There are two wonderful ways you can contribute to Canvas: filing issues and submitting pull requests.
Filing a GitHub issue should be reserved for reporting bugs and defects in end-user functionality. Feature requests and configuration issues do not belong here and will be closed. See below for where to send those.
Likewise, this isn't a good place to make paid support requests, since the right people won't be alerted. If you are one of Instructure's customers, please use the “Help” link in your Canvas instance. If you do that you'll get a quick personalized response from our Support team.
When filing issues, we need to see details about what the problem is, what steps need to be taken to reproduce the problem, and what you expect the behavior to be. Since Canvas makes heavy use of different role types, one piece of data that should generally be included in the reproduction steps is what role encountered the problem (e.g. student, teacher, admin). It might be helpful to copy the following and use it as a template when writing up an issue:
Summary: Steps to reproduce: Expected behavior: Additional notes:
We’ll try to get back to you in a timely manner and let you know if we need more details or not and any status we can provide on expectation for a fix.
Feature Requests should instead be filed on our Canvas community site (https://community.canvaslms.com). In order to log in and participate in the community you will need a Canvas account. If you don’t already have one, the easiest way to get one is to go to http://www.canvaslms.com/try-canvas, and click “Build It” and register as a teacher for a free account.
Configuration Issues are generally best answered either on our user group mailing list or in #canvas-lms on Freenode. See https://github.com/instructure/canvas-lms/wiki#getting-help for a full list of options for getting help.
Submitting Pull Requests
In order for us to continue to dual-license our Canvas product to best serve all of our customers, we need you to sign our contributor agreement before we can accept a pull request from you. After submitting a pull request, you'll see a status check that indicates if a signature is required or not. If the CLAHub check fails, click on Details and then complete the web form. Once finished, the CLA check on the pull request will pass successfully. Please read our FAQ for more information.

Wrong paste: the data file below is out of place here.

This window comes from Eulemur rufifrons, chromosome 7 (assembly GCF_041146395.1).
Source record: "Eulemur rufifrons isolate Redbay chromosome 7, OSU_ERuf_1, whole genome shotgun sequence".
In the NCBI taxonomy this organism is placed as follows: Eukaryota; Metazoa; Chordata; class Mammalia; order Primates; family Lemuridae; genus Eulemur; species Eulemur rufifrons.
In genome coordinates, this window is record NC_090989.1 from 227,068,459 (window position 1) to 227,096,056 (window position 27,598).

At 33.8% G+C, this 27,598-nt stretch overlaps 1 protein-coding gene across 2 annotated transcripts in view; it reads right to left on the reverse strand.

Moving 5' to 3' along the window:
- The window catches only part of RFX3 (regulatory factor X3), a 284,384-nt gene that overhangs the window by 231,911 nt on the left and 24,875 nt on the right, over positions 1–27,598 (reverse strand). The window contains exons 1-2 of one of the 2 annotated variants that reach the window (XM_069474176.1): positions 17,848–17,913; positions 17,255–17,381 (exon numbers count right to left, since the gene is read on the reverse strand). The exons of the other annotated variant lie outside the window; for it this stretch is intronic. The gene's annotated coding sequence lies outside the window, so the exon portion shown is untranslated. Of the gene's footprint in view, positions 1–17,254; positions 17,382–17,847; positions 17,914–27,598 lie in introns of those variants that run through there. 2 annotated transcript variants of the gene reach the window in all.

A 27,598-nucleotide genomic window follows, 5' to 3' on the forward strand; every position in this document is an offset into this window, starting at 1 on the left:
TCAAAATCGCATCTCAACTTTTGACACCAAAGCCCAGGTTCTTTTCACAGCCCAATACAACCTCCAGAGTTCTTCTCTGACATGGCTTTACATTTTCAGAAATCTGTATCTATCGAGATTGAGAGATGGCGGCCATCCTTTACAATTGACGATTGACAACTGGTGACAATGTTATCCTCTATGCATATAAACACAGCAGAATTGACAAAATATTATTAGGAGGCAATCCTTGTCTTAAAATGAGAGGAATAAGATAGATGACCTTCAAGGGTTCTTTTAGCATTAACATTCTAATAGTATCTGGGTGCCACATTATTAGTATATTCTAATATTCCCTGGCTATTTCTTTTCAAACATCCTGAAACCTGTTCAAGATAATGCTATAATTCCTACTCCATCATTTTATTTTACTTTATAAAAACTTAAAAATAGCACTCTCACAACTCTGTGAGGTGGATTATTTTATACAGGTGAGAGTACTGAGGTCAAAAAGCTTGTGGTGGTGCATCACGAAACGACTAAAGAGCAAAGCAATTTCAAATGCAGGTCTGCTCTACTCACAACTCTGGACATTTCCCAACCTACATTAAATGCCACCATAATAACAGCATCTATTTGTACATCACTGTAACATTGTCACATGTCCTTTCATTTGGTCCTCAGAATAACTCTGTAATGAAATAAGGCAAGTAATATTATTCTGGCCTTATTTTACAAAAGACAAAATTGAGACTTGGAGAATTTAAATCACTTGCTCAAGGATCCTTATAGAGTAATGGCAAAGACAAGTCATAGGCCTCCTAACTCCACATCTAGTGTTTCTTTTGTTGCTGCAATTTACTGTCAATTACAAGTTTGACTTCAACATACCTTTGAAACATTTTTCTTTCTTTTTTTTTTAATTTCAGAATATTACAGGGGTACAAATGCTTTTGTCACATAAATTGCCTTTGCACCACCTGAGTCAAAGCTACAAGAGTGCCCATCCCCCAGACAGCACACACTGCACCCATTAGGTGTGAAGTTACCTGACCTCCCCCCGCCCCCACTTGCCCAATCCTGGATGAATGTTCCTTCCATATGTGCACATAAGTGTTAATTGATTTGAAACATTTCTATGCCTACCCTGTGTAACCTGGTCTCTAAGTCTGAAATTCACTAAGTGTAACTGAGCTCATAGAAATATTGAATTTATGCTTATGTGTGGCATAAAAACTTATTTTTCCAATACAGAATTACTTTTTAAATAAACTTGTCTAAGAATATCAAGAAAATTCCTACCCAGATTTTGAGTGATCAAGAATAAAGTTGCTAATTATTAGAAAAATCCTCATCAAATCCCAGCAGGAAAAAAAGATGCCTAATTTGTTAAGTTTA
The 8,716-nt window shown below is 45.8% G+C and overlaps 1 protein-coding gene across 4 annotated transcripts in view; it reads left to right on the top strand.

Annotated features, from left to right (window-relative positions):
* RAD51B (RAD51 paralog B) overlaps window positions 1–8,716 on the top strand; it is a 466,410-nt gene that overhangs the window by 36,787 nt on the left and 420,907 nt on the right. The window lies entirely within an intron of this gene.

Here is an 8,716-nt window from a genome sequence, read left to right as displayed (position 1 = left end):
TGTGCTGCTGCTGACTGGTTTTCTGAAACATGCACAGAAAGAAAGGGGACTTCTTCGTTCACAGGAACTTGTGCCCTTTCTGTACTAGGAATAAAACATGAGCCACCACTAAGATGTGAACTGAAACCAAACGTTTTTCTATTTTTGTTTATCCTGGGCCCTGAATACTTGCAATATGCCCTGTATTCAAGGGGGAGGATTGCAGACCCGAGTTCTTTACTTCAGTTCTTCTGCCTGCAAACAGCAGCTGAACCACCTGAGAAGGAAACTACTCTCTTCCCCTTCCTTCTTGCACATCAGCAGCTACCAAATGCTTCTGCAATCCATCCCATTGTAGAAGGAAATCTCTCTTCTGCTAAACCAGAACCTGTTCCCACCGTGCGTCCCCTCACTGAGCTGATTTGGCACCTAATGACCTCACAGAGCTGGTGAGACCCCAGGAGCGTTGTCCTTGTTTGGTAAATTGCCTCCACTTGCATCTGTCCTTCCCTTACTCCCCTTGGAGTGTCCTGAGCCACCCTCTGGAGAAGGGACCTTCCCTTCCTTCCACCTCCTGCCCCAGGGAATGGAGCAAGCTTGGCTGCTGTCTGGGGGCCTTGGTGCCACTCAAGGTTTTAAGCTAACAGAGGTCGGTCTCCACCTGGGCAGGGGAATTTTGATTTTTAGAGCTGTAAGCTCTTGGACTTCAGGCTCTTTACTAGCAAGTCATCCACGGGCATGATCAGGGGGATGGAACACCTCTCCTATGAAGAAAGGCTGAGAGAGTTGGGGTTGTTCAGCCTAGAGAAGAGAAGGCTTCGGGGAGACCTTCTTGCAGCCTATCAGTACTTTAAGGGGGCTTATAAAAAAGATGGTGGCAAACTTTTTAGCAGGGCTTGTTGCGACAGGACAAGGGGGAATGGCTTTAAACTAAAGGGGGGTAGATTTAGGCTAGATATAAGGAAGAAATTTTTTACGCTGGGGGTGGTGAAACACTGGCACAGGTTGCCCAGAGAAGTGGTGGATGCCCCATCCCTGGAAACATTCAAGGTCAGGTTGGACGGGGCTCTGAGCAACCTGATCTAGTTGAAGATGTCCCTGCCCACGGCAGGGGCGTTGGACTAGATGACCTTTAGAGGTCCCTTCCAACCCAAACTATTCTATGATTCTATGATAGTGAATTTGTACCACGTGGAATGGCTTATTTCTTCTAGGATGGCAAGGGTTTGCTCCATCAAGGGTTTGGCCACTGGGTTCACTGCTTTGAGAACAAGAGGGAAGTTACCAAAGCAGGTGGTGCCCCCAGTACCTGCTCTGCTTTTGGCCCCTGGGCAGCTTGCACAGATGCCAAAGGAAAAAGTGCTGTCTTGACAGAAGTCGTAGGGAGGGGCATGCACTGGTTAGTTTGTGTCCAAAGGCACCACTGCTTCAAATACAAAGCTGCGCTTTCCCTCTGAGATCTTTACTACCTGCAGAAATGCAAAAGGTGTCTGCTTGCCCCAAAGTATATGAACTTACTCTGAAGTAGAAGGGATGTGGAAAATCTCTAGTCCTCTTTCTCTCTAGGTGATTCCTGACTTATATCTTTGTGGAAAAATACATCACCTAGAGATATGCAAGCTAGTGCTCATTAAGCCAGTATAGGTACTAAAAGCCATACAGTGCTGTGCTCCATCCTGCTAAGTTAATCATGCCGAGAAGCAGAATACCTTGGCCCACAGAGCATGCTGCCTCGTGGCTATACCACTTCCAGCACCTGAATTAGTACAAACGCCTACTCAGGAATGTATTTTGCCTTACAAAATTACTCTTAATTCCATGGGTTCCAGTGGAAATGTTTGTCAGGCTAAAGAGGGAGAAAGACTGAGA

To save yourself a considerable headache, please consider doing development against our master branch, instead of the default stable branch. Our stable branch is occasionally reforked from master from time to time, so your Git history may get very confused if you are attempting to contribute changesets against stable.
If you choose to contribute a pull request to Canvas, following these guidelines will make things easier for you and for us:
Your pull request should generally consist of a single commit. This helps keep the git history clean by keeping each commit focused on a single purpose. If you have multiple commits that keep that focus then that is acceptable, however "train of thought" commits should not be in the history.
Your commit message should follow this general format:
Summary of the commit (Subject) Further explanation of the commit, generally focusing on why you chose the approach you did in making this change. closes gh-123 (if this closes a GitHub Issue) Test Plan: - Use this space to enumerate steps that need to be taken to test this commit - This is important for our in house QA personnel to be able to test it.
This format is the format that Instructure engineers follow. You could look at previous commits in the repository for real world examples.
The process your pull request goes through is as follows:
- An Instructure engineer will pull the request down and run it through our automated test suite.
They will report back with results of the testing. You can help this process along by running targeted
tests locally prior to submitting the pull request. You should also run
script/rlintto make sure your commit passes our linter.
- Once the test passes against our test suites, one or two engineers will look over the code and provide a code review.
- Once the code review has been successful our QA engineers will run through the test plan that has been provided and make sure that everything is good to go.
- If your commit touches any UI elements or behavior of the application, one of our product managers will review the changes as well to make sure it is consistent with our product direction
- Once all these things have occurred then an engineer will merge your commit into the repository.
- Congratulations! You are now a Canvas contributor! Thank you for helping make Canvas great.
- An Instructure engineer will pull the request down and run it through our automated test suite. They will report back with results of the testing. You can help this process along by running targeted tests locally prior to submitting the pull request. You should also run
- All new UI should be built in React using the documented API.
- Contributed code should pass our linters, but sweeping changes solely to correct lint errors in existing code should be avoided. The following scripts can be used to run the linters against changes in your code:
script/rlintfor Ruby code, and
script/stylelintfor (S)CSS code.